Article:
Continue reading “Circulation: The Nineties Called. They Want Their Wellness Policy Back”

Share on Twitter

Recently published statistics show that the top-grossing medication in the U.S. for 2013 was the antipsychotic Abilify (aripiprazole) with over $6 billion in sales, narrowly beating out the previous few years’ winner, Nexium.

The past decade’s dominating pharmaceuticals have been Lipitor (atorvastatin) for high cholesterol and Nexium (esomeprazole) for acid reflux. Nexium was preceded at the top by Prilosec (omeprazole), and before that we had Pepcid (famotidine) and Zantac (ranitidine) somewhere near the top of the sales data.

A country’s medicine cabinets tell us something about its culture and its predominant issues.

From the late 1960′s to the early 1980′s the tranquilizer Valium (diazepam) was the top grossing drug. The 1965 US sales volume of tranquilizers was somewhere around 166 million prescriptions or 14% of all prescriptions filled in this country. Both “uppers” and “downers” were subjects of the 1966 best seller “Valley of the Dolls”. Valium rose to the top after the previous few years’ blockbuster tranquilizer Miltown (meprobamate) proved to have significant toxicity risks.

So, this country has gone from treating nervousness and suppressed emotions to heartburn and high cholesterol, the latter two sometimes self-inflicted through dietary indiscretion, and now back to psychiatric conditions like schizophrenia. True, there are other, “softer” indications for Abilify – bipolar disorder, treatment resistant depression and for chemical restraining of aggressive individuals, even children.

One cannot help but stop and reflect on this pharmaceutical sales phenomenon.

The postwar years, although portrayed in media as a time of health care advances, optimism and prosperity, were years of great anxiety. My own observation is that many of my patients and acquaintances who were children during World War II lack the emotional imperturbability of those whose childhood fell in the 1930′s, born in the early to mid 1920’s.

Continue reading “What’s In Our Medicine Cabinets?”

Share on Twitter
MASTHEAD STUFF

MATTHEW HOLT
Founder & Publisher

JOHN IRVINE
Executive Editor

JONATHAN HALVORSON
Editor

JOE FLOWER
Contributing Editor

MICHAEL MILLENSON
Contributing Editor

ALEX EPSTEIN
Director of Digital Media

MICHELLE NOTEBOOM Business Development

MUNIA MITRA, MD
Clinical Medicine

Vikram Khanna
Editor-At-Large, Wellness

THCB FROM A-Z

FOLLOW US ON TWITTER
@THCBStaff

WHERE IN THE WORLD WE ARE

The Health Care Blog (THCB) is based in San Francisco. We were founded in 2004 by Matthew Holt and John Irvine.

MEDIA REQUESTS

Interview Requests + Bookings. We like to talk. E-mail us.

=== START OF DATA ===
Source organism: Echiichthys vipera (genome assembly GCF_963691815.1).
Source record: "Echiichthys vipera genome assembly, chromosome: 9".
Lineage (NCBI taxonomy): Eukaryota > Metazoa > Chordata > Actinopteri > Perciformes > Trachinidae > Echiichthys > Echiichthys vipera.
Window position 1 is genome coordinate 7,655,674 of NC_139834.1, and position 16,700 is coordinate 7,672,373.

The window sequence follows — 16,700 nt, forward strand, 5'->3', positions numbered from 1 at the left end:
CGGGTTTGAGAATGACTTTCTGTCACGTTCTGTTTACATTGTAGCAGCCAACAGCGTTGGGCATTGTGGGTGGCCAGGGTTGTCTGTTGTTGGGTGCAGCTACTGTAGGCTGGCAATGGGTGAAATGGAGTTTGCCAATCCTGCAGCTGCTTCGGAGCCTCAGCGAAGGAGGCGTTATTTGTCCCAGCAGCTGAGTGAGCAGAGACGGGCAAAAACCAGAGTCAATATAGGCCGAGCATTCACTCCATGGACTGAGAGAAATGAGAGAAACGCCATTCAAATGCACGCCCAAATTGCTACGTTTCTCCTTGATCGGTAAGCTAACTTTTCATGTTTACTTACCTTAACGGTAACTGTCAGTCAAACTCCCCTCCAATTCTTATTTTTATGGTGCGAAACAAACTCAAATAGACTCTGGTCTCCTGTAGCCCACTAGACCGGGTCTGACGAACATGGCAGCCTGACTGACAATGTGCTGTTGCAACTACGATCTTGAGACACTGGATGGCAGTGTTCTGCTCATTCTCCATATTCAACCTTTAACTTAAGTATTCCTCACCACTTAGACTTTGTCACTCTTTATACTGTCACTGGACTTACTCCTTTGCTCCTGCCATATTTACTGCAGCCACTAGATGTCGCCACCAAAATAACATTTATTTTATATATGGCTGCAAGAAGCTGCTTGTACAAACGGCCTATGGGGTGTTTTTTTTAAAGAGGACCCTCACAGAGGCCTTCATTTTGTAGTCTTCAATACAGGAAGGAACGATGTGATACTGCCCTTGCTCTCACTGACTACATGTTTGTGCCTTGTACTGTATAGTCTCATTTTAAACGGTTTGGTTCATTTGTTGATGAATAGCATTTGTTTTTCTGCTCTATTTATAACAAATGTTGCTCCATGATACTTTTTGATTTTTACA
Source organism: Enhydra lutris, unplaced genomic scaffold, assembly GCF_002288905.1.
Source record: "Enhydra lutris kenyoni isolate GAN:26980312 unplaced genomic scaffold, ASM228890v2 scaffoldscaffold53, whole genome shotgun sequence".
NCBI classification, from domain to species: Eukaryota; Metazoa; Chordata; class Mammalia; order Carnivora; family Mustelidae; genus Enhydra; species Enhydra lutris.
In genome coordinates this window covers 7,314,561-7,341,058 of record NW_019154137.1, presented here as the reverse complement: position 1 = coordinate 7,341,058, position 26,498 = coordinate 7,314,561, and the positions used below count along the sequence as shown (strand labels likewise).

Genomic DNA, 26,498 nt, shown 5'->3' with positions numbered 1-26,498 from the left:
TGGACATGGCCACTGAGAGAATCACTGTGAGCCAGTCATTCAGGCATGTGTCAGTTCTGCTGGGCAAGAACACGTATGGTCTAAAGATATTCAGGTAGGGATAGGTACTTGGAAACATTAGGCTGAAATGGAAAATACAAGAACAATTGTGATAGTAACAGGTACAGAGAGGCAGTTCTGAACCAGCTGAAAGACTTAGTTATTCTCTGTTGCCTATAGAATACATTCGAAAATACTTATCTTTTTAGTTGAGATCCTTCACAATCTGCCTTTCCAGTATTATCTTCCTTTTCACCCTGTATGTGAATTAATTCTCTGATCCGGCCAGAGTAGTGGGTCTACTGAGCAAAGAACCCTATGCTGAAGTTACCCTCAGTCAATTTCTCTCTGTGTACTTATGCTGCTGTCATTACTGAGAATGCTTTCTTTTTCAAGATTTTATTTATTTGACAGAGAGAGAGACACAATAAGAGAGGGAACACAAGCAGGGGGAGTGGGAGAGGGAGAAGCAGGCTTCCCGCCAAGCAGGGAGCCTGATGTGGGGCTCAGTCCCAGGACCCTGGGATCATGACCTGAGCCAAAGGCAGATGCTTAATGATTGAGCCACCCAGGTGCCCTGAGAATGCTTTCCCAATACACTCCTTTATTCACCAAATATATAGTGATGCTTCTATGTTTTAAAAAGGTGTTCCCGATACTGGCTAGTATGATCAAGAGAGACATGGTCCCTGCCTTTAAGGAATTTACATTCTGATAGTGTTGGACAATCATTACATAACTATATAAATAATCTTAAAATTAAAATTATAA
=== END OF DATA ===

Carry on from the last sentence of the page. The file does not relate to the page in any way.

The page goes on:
BLOGGING
Yes. We're looking for bloggers. Send us your posts.

STORY TIPS
Breaking health care story? Drop us an e-mail.

CROSSPOSTS

We frequently accept crossposts from smaller blogs and major U.S. and International publications. You'll need syndication rights. Email a link to your submission.

WHAT WE'RE LOOKING FOR

Op-eds. Crossposts. Columns. Great ideas for improving the health care system. Pitches for healthcare-focused startups and business.Write ups of original research. Reviews of new healthcare products and startups. Data-driven analysis of health care trends. Policy proposals. E-mail us a copy of your piece in the body of your email or as a Google Doc. No phone calls please!

THCB PRESS

Healthcare focused e-books and videos for distribution via THCB and other channels like Amazon and Smashwords. Want to get involved? Send us a note telling us what you have in mind. Proposals should be no more than one page in length.

HEALTH SYSTEM $#@!!!
If you've healthcare professional or consumer and have had a recent experience with the U.S. health care system, either for good or bad, that you want the world to know about, tell us about it. Have a good health care story you think we should know about? Send story ideas and tips to editor@thehealthcareblog.com.

REPRINTS Questions on reprints, permissions and syndication to ad_sales@thehealthcareblog.com.

WHAT WE COVER

HEALTHCARE, GENERAL

Affordable Care Act
Business of Health Care
National health policy
Life on the front lines
Practice management
Hospital managment
Health plans
Prevention
Specialty practice
Oncology
Cardiology
Geriatrics
ENT
Emergency Medicine
Radiology
Nursing
Quality, Costs
Residency
Research
Medical education
Med School
CMS
CDC
HHS
FDA
Public Health
Wellness

HIT TOPICS
Apple
Analytics
athenahealth
Electronic medical records
EPIC
Design
Accountable care organizations
Meaningful use
Interoperability
Online Communities
Open Source
Privacy
Usability
Samsung
Social media
Tips and Tricks
Wearables
Workflow
Exchanges

EVENTS

TedMed
HIMSS South x South West
Health 2.0
WHCC
AHIP
AHIMA
Log in - Powered by WordPress.